This year’s annual KINOTEKA Polish Film Festival (March 7-17) is back with a diverse line-up ranging from restored Wajda work, sexually themed films, live psychedelic film scores, Polish culinary delights and a range of interactive film workshops.
Now in its 11th successful year, the festival celebrates the best of Polish International Cinema, including award-winning films from Poland’s great auteurs to cutting edge, exciting work from a new generation of Polish filmmaking talent. The festival is will be taking place at the Barbican, Riverside Studios, Tate Modern, Curzon Soho, The National Gallery, Queens Film Theatre Belfast, FACT Liverpool and Edinburgh Filmhouse.
Highlights from the 11th KINOTEKA programme include:
· The Opening Night film is the UK premiere of the re-mastered classic, Promised Land (Ziemia Obiecana), directed by legendary auteur, Andrzej Wajda which will be held at the Barbican. A tale of three young friends, a Pole, a Jew and a German who pool their money together to build a factory and their ruthless pursuit of fortune.
· Accompanying the screening of Andrzej Wajda’s Promised Land, KINOTEKA will also present new remastered copies of Krzysztof Zanussi’s Illumination and Escape From the ‘Liberty’ Cinema by Wojciech Marczewski, all screened at the Barbican and released during the festival by Second Run DVD as the second edition of its critically acclaimed ‘Polish Cinema Classics’ series.
▪ Highlights in the Contemporary Polish Cinema section, screening at Riverside include Imagine, by Andrzej Jakimowski, a Polish/UK co-production starring Brit actor, Ed Hogg; also, Katarzyna Roslaniec’s follow-up to her acclaimed debut Mall Girls, Baby Blues, which explores teenage pregnancy; in addition, Wojciech Smarzowski’s Rose and Marcin Krysztalowicz’s gritty WWII drama, Manhunt, both starring the renowned actor, Marcin Dorocinski and with an unexpected shift into erotic thriller territory, director Jan Jakub Kolski’ To Kill A Beaver whose Eryk Lubos was the recipient of the Best Actor Award at this year’s Karlovy Vary Film Festival. Female audiences will be drawn to the Women’s Day, a snapshot of a woman’s life in eighties Poland from singer/composer Maria Sadowska and Tomasz Wasilewski’s In The Bedroom, one woman’s foray into internet dating.
▪ Still hot from it’s win at the recent Warsaw Film Festival, the Centre Piece Gala and UK premiere, F**k For Forest, directed by Michal Marczak promises to raise a few eyebrows as well as people’s awareness. Can sex save the world? This Berlin NGO thinks so and raises funds for its environmental causes by making and selling amateur porn on the Internet. On general release 19 April courtesy of Dogwoof.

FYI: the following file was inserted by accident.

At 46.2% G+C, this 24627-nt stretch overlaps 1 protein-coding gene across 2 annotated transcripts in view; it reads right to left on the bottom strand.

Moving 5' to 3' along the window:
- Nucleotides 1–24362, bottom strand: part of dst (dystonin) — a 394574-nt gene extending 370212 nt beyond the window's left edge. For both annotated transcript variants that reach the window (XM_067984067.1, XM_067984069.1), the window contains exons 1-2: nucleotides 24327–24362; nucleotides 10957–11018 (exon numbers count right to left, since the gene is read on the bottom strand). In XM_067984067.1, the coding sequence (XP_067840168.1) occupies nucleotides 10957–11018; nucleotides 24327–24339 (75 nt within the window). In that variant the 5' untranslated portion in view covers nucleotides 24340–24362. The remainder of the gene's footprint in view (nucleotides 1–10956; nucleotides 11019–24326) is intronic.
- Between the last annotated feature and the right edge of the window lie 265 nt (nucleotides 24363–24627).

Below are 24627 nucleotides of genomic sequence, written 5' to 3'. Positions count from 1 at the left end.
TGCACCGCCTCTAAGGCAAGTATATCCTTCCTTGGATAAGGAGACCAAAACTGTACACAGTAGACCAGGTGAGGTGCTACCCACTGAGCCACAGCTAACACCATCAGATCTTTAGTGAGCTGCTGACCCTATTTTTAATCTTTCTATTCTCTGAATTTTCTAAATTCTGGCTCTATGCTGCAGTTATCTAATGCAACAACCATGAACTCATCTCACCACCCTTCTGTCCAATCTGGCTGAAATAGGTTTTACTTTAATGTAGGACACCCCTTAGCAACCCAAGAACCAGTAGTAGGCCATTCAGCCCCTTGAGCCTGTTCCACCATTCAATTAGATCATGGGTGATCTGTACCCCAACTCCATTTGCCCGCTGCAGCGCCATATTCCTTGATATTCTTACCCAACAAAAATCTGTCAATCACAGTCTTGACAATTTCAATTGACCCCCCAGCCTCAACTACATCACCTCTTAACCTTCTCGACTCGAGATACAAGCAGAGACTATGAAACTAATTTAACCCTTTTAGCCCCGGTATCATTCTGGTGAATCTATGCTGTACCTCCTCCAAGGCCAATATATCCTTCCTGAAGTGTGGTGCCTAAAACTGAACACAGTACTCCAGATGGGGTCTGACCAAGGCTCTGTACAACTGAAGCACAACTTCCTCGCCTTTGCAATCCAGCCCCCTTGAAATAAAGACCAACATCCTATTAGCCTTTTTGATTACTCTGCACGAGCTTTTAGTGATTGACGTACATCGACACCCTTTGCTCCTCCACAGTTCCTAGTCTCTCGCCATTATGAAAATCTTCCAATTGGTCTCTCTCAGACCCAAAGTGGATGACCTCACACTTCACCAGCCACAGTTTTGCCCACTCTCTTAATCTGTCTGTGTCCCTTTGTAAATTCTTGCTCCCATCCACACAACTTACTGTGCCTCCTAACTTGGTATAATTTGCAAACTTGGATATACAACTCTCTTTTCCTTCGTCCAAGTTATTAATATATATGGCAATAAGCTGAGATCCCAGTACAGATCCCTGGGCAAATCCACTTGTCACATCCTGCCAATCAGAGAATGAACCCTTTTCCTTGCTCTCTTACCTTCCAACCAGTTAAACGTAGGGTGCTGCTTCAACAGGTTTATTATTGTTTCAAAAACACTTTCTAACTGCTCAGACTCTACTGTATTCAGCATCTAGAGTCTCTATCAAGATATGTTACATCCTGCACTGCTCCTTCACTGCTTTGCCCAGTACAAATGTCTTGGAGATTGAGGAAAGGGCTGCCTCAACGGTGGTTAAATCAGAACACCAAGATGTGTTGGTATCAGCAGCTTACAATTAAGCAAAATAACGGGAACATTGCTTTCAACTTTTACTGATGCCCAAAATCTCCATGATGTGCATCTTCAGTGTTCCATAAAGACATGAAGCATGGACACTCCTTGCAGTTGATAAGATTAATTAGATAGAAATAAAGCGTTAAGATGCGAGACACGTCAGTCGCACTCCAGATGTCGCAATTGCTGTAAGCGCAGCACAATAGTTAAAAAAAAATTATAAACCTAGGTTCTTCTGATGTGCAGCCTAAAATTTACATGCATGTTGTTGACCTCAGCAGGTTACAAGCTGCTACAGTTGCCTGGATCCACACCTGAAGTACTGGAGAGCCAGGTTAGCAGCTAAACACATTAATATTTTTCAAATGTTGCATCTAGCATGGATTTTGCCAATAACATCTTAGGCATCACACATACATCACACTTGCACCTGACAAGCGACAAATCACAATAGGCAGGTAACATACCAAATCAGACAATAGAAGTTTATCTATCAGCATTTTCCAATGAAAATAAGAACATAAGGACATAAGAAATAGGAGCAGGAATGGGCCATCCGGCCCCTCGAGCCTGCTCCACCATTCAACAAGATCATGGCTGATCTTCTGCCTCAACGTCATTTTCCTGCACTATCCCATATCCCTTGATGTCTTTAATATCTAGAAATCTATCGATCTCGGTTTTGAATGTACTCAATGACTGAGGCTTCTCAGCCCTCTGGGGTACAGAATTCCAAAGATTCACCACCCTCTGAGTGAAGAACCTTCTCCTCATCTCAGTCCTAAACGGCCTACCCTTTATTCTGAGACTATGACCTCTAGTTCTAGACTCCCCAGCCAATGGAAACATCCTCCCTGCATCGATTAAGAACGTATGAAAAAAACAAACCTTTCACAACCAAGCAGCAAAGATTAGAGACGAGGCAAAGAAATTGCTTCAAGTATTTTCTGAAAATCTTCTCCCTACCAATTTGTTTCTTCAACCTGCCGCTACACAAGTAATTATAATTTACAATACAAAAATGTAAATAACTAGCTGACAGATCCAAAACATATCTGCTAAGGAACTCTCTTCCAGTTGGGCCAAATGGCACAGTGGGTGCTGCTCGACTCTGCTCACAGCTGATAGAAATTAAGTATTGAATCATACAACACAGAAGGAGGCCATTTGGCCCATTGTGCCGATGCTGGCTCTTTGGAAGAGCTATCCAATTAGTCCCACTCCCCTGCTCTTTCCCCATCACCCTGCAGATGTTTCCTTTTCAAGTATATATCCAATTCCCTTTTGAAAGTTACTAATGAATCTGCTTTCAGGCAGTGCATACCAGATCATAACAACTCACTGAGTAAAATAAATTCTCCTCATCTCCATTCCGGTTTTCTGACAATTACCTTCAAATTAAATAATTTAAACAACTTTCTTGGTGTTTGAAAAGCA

▪ In order to celebrate this year’s sensual theme, Kinoteka have proudly commissioned one of Hollywood’s most prolific movie poster designers, Polish artist, Tomasz Opasinski to create his own interpretation of Polish cinema adding one more unique piece to his legendary body of work which includes iconic posters for Bourne Ultimatum and The Devil Wears Prada. There will be an accompanying exhibition of Opasinski’s original posters at the Riverside Studios.
▪ This year the Tate Modern will host a series of screenings from Polish revered artist and filmmaker, Wojciech Bruszewski, featuring a fascinating retrospective of his ground-breaking moving image experiments, deconstructing the mental clichés of perception and laying bare the power of media manipulation
▪ Also at the Barbican, this year’s unique Closing Night event is Andy Votel presents: Kleksploitation, a musical and visual feast based on the film music of Andrzej Korzynski (Everything For Sale, Possession), composer of more than 120 films including the cult children’s classic, ‘‘Pan Kleks’. Presented by Andy Votel from Finders Keepers, and commissioned by the Unsound Festival in Krakow, and produced by the Barbican and the Polish Cultural Institute, Votel describes the event as Polish psycho-disco re-explored.
▪ Kinoteka will be presenting a number of interactive cinema workshops for writers and directors in partnership with the London Film Academy and New Horizons, Poland. For children there will also be a number of free animation workshops inspired by Witold Giersz’ work, in collaboration with the London International Animation Festival.
▪ The festival will launch a national short filmmaking competition inspired by Roman Polanski’s work. KINOTEKA will also present a masterclass with Polanski’s regular DoP, Pawel Edelman, at the BFI Southbank and organised in conjunction with BAFTA. MT
KINOTEKA RUNS FROM 7-17 MARCH IN LONDON AT THE BARBICAN, THE RIVERSIDE STUDIOS, ICA AND ACROSS THE UK IN LIVERPOOL, BELFAST AND EDINBURGH